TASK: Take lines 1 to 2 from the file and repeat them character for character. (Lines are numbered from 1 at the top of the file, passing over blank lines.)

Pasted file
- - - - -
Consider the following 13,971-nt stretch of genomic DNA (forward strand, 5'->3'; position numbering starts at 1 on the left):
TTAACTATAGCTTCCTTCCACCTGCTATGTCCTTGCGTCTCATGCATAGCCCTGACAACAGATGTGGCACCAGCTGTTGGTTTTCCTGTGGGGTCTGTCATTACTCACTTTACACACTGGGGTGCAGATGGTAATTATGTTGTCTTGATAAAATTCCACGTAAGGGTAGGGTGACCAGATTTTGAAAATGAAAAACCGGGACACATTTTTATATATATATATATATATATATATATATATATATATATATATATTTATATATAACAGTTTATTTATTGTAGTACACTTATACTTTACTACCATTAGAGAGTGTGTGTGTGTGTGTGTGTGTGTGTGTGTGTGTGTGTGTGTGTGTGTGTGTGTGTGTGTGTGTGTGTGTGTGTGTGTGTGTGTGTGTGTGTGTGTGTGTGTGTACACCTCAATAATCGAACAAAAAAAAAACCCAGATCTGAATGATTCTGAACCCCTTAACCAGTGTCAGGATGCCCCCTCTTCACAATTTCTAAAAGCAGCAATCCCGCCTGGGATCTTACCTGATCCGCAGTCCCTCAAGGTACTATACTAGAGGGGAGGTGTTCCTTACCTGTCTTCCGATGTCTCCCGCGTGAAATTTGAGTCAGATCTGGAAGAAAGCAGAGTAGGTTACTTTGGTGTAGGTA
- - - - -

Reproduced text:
Consider the following 13,971-nt stretch of genomic DNA (forward strand, 5'->3'; position numbering starts at 1 on the left):
TTAACTATAGCTTCCTTCCACCTGCTATGTCCTTGCGTCTCATGCATAGCCCTGACAACAGATGTGGCACCAGCTGTTGGTTTTCCTGTGGGGTCTGTCATTACTCACTTTACACACTGGGGTGCAGATGGTAATTATGTTGTCTTGATAAAATTCCACGTAAGGGTAGGGTGACCAGATTTTGAAAATGAAAAACCGGGACACATTTTTATATATATATATATATATATATATATATATATATATATATATATTTATATATAACAGTTTATTTATTGTAGTACACTTATACTTTACTACCATTAGAGAGTGTGTGTGTGTGTGTGTGTGTGTGTGTGTGTGTGTGTGTGTGTGTGTGTGTGTGTGTGTGTGTGTGTGTGTGTGTGTGTGTGTGTGTGTGTGTGTGTGTGTGTACACCTCAATAATCGAACAAAAAAAAAACCCAGATCTGAATGATTCTGAACCCCTTAACCAGTGTCAGGATGCCCCCTCTTCACAATTTCTAAAAGCAGCAATCCCGCCTGGGATCTTACCTGATCCGCAGTCCCTCAAGGTACTATACTAGAGGGGAGGTGTTCCTTACCTGTCTTCCGATGTCTCCCGCGTGAAATTTGAGTCAGATCTGGAAGAAAGCAGAGTAGGTTACTTTGGTGTAGGTA